A core principle behind the Second Step is coming to believe that there is a source of wisdom, courage, and strength, greater than ourselves that we can tap into that will help us to hope, cope, and heal.
Well, after working Step One and finding out that I couldn't do this recovery thing by myself, I would have been in a hell of a fix if there wasn't someone or something out there somewhere that was more knowledgeable, stronger, and wiser than myself that was willing and capable of helping me and supporting me in my recovery.
I knew deep down that God would always be there for me, but in my active addiction and the worst of my depression I just didn't feel worthy of His or anyone's love. Now I see that He was guiding me all along including helping me get to my first DRA meeting. That's were I met my sponsor. She helped me so much by making me feel accepted and loved. Even though she is not from my religion, her gentle guidance and help with the Steps and other early recovery issues brought me back and restored my faith. Now I know that my Higher Power's will for me is to be healthy, happy and free and I need to stay in dual recovery to do that best.
I really liked the idea of finding my own higher power--one that made sense to me. I had been told what to believe and what was right or wrong all my life. This program gave me the freedom to finally figure things out for myself. I don't need to convince anyone else that my higher power can beat up their higher power or that mine is the only real one. I don't need to even let anyone know what my higher power is. All I say is that I have one and it helps me to recover.
The Second Step is all about hope. It doesn't say that we have to believe in miracles or divine beings. It only says that we identify a source of help that makes sense to us. It may be spiritual in nature or it might not be--it can be a combination of things. The main point is that we begin to believe that with this source of help, we can begin to change our thinking and actions and learn to keep our disease in remission. That's a pretty hopeful thing to believe if you stop and think about it.
I started by using my DRA Group as my Higher Power. I was very angry at God back then and didn't want anything to do with Him. My feelings have changed considerably over time but that's really just my own business. The deal is that we start with an open mind and build from there.
I like to start with the last part of Step Two. It implies that we had lost our sanity by suggesting it needs to be restored. It says, "...could restore us to sanity." As a person who lives with and has to manage a chronic psychiatric disorder on a daily basis, I am not entirely happy with this choice of words. But then again, I find it uncomfortably accurate and accept it as it relates to my thinking and behaviors where cocaine was concerned. Man-- the things I did and said to stay on a run. I would have sold my grandmother's teeth for one more line and I love my grandma. I really needed help to get out of that kind of lifestyle. So in my mind, Step Two is about research and planning.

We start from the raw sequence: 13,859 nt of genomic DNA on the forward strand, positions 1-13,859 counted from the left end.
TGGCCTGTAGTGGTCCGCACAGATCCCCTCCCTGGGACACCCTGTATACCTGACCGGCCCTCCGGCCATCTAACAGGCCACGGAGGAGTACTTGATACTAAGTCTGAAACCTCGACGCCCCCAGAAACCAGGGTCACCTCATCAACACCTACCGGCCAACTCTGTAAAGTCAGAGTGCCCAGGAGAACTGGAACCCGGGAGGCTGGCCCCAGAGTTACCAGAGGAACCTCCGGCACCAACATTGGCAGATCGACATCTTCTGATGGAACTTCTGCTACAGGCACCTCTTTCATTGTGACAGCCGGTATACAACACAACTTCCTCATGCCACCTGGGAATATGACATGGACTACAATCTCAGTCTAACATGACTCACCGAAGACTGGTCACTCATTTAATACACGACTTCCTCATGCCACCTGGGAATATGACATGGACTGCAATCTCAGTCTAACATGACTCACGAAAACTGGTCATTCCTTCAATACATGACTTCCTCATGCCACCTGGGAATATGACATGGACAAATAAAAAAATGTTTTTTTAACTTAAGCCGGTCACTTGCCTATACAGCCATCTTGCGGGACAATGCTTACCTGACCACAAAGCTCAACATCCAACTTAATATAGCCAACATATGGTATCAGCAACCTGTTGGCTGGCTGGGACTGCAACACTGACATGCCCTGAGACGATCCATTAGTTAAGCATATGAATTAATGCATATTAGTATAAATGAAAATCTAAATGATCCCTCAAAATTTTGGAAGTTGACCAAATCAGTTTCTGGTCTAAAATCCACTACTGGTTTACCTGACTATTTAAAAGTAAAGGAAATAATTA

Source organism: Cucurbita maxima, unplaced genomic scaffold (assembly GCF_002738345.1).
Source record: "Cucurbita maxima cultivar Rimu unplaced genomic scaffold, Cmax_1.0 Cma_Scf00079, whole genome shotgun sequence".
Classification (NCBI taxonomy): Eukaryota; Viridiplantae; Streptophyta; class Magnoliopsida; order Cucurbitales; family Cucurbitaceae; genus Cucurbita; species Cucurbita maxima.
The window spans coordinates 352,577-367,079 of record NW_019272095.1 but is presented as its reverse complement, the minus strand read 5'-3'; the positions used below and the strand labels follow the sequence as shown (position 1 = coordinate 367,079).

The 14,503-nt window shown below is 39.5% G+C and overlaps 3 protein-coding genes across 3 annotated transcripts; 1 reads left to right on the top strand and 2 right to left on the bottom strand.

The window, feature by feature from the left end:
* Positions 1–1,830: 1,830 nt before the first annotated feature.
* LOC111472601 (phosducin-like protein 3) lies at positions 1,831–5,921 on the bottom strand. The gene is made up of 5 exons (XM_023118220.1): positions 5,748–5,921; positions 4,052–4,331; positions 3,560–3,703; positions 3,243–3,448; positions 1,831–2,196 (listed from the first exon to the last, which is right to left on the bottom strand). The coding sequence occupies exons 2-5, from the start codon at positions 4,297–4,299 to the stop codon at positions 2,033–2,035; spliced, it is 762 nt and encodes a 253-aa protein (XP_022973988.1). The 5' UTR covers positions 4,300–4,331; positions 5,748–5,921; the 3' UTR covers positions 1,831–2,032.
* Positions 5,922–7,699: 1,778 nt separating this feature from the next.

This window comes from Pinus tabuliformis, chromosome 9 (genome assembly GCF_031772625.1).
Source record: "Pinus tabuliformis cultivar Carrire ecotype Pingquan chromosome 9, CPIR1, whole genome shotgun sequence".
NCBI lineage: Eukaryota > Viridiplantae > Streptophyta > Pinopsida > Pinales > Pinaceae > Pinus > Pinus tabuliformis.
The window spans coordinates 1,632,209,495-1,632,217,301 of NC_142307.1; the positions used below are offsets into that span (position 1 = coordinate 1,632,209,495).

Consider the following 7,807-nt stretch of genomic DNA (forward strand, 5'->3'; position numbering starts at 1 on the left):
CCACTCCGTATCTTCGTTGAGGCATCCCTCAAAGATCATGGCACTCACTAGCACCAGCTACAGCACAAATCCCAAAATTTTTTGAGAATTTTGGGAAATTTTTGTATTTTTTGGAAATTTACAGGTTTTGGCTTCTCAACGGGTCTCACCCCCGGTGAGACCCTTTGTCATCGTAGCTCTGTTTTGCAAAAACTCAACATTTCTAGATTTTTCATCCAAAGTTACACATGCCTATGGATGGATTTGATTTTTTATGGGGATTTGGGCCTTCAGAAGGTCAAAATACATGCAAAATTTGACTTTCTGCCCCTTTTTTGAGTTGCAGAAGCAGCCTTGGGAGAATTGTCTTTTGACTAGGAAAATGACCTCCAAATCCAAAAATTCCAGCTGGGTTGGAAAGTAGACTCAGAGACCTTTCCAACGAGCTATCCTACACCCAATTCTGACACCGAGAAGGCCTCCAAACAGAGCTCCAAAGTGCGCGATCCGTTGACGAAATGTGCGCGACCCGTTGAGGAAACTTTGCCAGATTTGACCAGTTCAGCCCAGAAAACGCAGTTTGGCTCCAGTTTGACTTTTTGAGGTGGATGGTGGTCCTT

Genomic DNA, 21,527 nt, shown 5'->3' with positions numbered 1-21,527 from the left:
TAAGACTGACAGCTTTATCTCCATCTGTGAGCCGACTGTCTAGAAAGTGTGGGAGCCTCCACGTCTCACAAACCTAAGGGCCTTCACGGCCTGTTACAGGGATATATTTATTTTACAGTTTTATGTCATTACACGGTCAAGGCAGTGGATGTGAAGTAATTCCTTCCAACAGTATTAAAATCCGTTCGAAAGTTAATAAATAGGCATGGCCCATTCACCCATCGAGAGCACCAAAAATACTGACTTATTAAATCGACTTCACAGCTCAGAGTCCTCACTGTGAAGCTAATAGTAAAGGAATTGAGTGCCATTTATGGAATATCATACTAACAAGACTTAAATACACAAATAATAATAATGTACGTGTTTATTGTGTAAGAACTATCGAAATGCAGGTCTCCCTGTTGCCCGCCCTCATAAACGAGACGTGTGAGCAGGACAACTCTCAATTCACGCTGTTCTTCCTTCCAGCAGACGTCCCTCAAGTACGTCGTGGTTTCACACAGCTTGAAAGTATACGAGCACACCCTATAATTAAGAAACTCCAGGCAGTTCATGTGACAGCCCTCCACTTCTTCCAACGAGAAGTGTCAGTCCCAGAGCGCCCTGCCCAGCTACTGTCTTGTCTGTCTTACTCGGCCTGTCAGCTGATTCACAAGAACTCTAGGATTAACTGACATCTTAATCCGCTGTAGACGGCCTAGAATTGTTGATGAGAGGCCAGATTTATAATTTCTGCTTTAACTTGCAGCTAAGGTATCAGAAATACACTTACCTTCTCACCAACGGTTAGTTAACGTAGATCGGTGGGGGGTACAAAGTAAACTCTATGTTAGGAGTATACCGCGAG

Somewhere, I think maybe in the NA book, it says that the insanity of this disease is "repeating the same mistakes over and over and expecting different results." That's what I did all the time. Every time I drank I told myself that this time I would only drink a couple of beers then go home. I did that day after day and the next thing I'd know I was totally blasted or it was the next day and I didn't remember much of anything. I did the same things with my meds. Time and time again I'd be feeling level for awhile and so I'd go off my meds. Each time I'd end up manic. I just couldn't get it through my head that the meds where what was keeping me level. I really think my intensions were good back then, I mean, I was miserable and sick and I hated it. I didn't like ending up back at the hospital all the time, I wanted a way out but it felt like death was the only option. For me, getting into a dual treatment center was a life-saver. They made the Second Step real for me. I could see and experience all the help that was available to me. I believed they really cared and would continue to help me. I believed that with their help, I could quit the vicious cycles I was trapped in and get healthy again.
*Adapted from the Twelve Steps of Alcoholics Anonymous®
*The Twelve Steps of AA are reprinted and adapted with permission of Alcoholics Anonymous World Services, Inc. Permission to reprint and adapt the Twelve Steps does not mean that AA has reviewed or approved the contents of this publication, nor that AA agrees with the views expressed herein. AA is a program of recovery from alcoholism only - use of the Twelve Steps in connection with programs and activities that are patterned after AA, but that address other problems, does not imply otherwise. THE SECOND STEP OF ALCOHOLICS ANONYMOUS* 2. Came to believe that a Power greater than ourselves could restore us to sanity.